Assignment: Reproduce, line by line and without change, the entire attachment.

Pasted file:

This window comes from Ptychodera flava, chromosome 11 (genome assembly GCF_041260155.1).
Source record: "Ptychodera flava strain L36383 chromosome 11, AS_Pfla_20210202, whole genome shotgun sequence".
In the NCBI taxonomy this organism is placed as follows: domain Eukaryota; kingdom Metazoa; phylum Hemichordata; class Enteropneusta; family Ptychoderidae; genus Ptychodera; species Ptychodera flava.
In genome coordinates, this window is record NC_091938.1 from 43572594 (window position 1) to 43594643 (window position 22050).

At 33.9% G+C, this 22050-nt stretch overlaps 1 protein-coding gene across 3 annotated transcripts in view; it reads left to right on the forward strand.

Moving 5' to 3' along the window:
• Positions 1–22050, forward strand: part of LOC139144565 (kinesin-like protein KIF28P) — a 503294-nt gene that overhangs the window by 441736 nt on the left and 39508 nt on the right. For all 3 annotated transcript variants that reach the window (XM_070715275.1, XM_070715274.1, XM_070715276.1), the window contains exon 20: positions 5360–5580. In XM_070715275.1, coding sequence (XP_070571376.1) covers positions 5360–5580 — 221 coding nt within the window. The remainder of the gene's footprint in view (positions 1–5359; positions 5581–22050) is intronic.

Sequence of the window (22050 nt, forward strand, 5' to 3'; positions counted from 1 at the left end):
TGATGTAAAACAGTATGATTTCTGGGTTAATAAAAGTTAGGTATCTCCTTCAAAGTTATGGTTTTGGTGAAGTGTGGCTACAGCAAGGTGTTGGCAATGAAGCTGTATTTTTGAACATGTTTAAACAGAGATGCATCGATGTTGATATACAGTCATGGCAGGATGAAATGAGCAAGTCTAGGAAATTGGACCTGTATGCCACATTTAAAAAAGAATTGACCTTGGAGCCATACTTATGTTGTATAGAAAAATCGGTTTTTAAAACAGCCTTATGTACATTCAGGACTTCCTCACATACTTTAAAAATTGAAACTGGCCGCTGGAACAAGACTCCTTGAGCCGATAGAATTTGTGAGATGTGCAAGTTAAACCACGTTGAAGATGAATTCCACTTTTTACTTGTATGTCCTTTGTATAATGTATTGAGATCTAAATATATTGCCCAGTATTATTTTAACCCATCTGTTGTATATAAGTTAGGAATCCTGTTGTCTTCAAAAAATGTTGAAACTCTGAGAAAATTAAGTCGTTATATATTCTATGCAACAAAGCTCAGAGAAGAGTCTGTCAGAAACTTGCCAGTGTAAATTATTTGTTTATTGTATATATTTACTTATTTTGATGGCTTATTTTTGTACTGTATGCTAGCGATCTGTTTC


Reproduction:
This window comes from Ptychodera flava, chromosome 11 (genome assembly GCF_041260155.1).
Source record: "Ptychodera flava strain L36383 chromosome 11, AS_Pfla_20210202, whole genome shotgun sequence".
In the NCBI taxonomy this organism is placed as follows: domain Eukaryota; kingdom Metazoa; phylum Hemichordata; class Enteropneusta; family Ptychoderidae; genus Ptychodera; species Ptychodera flava.
In genome coordinates, this window is record NC_091938.1 from 43572594 (window position 1) to 43594643 (window position 22050).

At 33.9% G+C, this 22050-nt stretch overlaps 1 protein-coding gene across 3 annotated transcripts in view; it reads left to right on the forward strand.

Moving 5' to 3' along the window:
• Positions 1–22050, forward strand: part of LOC139144565 (kinesin-like protein KIF28P) — a 503294-nt gene that overhangs the window by 441736 nt on the left and 39508 nt on the right. For all 3 annotated transcript variants that reach the window (XM_070715275.1, XM_070715274.1, XM_070715276.1), the window contains exon 20: positions 5360–5580. In XM_070715275.1, coding sequence (XP_070571376.1) covers positions 5360–5580 — 221 coding nt within the window. The remainder of the gene's footprint in view (positions 1–5359; positions 5581–22050) is intronic.

Sequence of the window (22050 nt, forward strand, 5' to 3'; positions counted from 1 at the left end):
TGATGTAAAACAGTATGATTTCTGGGTTAATAAAAGTTAGGTATCTCCTTCAAAGTTATGGTTTTGGTGAAGTGTGGCTACAGCAAGGTGTTGGCAATGAAGCTGTATTTTTGAACATGTTTAAACAGAGATGCATCGATGTTGATATACAGTCATGGCAGGATGAAATGAGCAAGTCTAGGAAATTGGACCTGTATGCCACATTTAAAAAAGAATTGACCTTGGAGCCATACTTATGTTGTATAGAAAAATCGGTTTTTAAAACAGCCTTATGTACATTCAGGACTTCCTCACATACTTTAAAAATTGAAACTGGCCGCTGGAACAAGACTCCTTGAGCCGATAGAATTTGTGAGATGTGCAAGTTAAACCACGTTGAAGATGAATTCCACTTTTTACTTGTATGTCCTTTGTATAATGTATTGAGATCTAAATATATTGCCCAGTATTATTTTAACCCATCTGTTGTATATAAGTTAGGAATCCTGTTGTCTTCAAAAAATGTTGAAACTCTGAGAAAATTAAGTCGTTATATATTCTATGCAACAAAGCTCAGAGAAGAGTCTGTCAGAAACTTGCCAGTGTAAATTATTTGTTTATTGTATATATTTACTTATTTTGATGGCTTATTTTTGTACTGTATGCTAGCGATCTGTTTC